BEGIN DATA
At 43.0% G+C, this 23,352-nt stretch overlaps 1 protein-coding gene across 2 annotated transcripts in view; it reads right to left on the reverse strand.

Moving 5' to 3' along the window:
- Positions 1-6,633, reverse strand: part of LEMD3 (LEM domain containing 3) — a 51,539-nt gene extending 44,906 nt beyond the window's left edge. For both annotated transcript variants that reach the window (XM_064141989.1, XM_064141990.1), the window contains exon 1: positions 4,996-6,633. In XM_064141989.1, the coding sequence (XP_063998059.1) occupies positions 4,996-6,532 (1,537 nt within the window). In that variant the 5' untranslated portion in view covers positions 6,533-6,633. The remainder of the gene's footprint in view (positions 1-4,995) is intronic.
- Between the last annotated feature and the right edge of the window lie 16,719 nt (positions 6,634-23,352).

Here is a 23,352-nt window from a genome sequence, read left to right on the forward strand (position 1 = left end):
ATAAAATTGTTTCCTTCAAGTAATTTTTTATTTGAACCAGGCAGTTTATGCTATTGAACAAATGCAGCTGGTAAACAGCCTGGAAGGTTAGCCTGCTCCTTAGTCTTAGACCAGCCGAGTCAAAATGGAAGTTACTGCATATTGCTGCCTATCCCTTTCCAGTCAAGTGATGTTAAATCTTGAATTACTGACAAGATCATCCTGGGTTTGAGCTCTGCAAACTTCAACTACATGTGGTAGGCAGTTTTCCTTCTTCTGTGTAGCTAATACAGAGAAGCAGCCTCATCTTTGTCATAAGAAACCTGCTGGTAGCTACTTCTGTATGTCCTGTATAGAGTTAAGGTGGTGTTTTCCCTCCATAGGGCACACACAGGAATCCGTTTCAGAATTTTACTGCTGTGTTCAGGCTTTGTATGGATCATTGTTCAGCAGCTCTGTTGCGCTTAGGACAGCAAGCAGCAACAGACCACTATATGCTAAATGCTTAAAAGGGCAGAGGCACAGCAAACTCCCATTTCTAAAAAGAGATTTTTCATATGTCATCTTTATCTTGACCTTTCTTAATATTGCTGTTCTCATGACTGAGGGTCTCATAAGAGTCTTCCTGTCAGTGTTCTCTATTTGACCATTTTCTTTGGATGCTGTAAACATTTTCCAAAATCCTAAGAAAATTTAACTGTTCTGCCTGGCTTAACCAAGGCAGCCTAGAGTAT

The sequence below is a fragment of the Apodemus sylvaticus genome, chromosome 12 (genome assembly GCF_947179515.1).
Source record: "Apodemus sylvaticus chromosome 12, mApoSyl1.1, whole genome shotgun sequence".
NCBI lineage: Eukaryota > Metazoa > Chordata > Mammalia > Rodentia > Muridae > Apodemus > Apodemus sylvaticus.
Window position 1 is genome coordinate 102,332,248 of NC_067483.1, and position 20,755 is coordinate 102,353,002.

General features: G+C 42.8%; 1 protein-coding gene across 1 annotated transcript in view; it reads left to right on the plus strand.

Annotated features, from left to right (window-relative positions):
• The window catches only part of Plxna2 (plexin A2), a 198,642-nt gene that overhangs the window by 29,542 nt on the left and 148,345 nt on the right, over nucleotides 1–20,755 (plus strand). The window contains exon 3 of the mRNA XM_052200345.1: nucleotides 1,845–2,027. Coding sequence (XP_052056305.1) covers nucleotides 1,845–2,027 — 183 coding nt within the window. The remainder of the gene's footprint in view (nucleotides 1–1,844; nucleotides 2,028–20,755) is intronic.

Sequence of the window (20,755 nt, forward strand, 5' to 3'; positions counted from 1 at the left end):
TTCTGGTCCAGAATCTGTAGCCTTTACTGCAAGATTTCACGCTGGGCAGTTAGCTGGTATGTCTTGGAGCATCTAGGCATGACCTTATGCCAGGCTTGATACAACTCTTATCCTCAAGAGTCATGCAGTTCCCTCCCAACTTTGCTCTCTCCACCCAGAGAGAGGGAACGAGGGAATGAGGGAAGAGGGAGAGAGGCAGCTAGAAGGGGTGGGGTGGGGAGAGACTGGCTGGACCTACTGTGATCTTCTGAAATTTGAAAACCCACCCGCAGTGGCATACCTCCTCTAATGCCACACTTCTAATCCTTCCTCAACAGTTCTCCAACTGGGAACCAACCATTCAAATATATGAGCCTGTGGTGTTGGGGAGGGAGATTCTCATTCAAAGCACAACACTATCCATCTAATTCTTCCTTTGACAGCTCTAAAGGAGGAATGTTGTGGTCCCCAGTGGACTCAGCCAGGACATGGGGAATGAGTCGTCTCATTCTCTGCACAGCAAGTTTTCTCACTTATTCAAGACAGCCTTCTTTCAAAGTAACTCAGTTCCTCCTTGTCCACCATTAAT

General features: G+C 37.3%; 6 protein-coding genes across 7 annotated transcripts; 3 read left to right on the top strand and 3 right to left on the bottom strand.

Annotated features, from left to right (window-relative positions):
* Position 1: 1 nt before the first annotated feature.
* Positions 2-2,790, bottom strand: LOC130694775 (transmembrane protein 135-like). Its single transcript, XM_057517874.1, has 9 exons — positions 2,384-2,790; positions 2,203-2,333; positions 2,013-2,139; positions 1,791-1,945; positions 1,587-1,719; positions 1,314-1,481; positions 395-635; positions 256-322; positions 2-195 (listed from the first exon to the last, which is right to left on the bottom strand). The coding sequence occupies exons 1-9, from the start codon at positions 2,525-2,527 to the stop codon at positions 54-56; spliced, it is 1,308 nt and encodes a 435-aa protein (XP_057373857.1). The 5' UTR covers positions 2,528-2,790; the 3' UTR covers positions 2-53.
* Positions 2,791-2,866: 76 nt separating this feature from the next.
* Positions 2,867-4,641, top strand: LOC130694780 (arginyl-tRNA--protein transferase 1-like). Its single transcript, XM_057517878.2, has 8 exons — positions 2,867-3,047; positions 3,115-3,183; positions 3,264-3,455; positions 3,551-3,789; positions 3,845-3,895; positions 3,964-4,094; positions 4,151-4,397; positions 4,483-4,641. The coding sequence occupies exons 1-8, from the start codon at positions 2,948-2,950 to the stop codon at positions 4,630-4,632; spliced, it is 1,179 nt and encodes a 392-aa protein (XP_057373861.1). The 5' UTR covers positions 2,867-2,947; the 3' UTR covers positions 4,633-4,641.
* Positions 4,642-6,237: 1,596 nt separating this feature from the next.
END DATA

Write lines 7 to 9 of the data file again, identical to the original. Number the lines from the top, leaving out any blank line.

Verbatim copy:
The sequence below is a fragment of the Apodemus sylvaticus genome, chromosome 12 (genome assembly GCF_947179515.1).
Source record: "Apodemus sylvaticus chromosome 12, mApoSyl1.1, whole genome shotgun sequence".
NCBI lineage: Eukaryota > Metazoa > Chordata > Mammalia > Rodentia > Muridae > Apodemus > Apodemus sylvaticus.